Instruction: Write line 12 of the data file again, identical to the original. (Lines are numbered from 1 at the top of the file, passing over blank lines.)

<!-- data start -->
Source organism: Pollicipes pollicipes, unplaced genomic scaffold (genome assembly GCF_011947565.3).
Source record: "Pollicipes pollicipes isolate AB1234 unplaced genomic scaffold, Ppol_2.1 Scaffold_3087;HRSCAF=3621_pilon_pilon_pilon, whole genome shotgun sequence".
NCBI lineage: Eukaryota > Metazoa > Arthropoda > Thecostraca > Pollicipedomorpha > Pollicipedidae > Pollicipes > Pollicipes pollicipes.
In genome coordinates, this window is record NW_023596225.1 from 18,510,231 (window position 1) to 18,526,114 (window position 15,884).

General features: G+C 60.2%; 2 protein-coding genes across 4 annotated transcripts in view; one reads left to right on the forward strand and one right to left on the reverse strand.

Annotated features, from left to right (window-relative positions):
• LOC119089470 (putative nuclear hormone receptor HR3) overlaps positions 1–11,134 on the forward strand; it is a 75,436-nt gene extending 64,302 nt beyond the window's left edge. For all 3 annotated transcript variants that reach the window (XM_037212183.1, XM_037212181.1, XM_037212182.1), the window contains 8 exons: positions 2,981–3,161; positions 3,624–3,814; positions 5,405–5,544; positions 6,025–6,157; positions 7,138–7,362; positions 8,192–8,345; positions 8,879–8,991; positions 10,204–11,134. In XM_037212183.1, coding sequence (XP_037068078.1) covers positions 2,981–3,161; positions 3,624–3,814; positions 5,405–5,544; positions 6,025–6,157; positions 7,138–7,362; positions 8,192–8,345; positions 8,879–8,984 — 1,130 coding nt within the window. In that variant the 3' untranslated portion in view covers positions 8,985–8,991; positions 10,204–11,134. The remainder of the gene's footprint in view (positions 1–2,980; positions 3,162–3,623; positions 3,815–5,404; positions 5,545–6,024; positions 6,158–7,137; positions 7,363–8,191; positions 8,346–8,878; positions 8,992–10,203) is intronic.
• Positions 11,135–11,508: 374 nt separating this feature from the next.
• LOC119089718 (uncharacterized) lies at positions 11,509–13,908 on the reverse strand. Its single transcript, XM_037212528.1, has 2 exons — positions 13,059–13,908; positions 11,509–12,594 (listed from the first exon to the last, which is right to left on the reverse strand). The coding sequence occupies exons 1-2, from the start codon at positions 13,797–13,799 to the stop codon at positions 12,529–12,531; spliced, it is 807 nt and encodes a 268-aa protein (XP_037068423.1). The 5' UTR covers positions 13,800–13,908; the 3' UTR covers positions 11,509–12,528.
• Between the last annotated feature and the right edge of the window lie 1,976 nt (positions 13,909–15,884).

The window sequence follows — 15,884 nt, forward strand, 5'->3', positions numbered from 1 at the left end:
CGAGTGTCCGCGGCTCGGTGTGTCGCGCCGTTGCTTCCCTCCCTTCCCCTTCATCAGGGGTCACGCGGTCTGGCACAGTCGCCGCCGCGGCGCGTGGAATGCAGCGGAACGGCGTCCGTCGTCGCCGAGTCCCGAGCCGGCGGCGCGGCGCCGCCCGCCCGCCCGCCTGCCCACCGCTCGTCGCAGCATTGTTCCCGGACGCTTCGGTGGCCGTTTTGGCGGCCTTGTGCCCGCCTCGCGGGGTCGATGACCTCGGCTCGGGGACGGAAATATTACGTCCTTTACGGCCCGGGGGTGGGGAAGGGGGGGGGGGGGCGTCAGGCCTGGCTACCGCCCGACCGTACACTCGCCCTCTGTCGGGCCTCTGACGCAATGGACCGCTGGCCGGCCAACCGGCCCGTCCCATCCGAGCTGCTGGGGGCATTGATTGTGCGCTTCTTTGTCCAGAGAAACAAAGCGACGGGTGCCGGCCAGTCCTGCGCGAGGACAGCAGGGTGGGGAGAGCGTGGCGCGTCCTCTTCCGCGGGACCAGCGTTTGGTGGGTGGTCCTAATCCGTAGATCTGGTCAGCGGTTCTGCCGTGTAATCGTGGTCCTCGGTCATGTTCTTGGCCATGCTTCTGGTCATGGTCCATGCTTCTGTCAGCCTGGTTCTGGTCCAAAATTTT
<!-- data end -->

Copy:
CGAGTGTCCGCGGCTCGGTGTGTCGCGCCGTTGCTTCCCTCCCTTCCCCTTCATCAGGGGTCACGCGGTCTGGCACAGTCGCCGCCGCGGCGCGTGGAATGCAGCGGAACGGCGTCCGTCGTCGCCGAGTCCCGAGCCGGCGGCGCGGCGCCGCCCGCCCGCCCGCCTGCCCACCGCTCGTCGCAGCATTGTTCCCGGACGCTTCGGTGGCCGTTTTGGCGGCCTTGTGCCCGCCTCGCGGGGTCGATGACCTCGGCTCGGGGACGGAAATATTACGTCCTTTACGGCCCGGGGGTGGGGAAGGGGGGGGGGGGGCGTCAGGCCTGGCTACCGCCCGACCGTACACTCGCCCTCTGTCGGGCCTCTGACGCAATGGACCGCTGGCCGGCCAACCGGCCCGTCCCATCCGAGCTGCTGGGGGCATTGATTGTGCGCTTCTTTGTCCAGAGAAACAAAGCGACGGGTGCCGGCCAGTCCTGCGCGAGGACAGCAGGGTGGGGAGAGCGTGGCGCGTCCTCTTCCGCGGGACCAGCGTTTGGTGGGTGGTCCTAATCCGTAGATCTGGTCAGCGGTTCTGCCGTGTAATCGTGGTCCTCGGTCATGTTCTTGGCCATGCTTCTGGTCATGGTCCATGCTTCTGTCAGCCTGGTTCTGGTCCAAAATTTT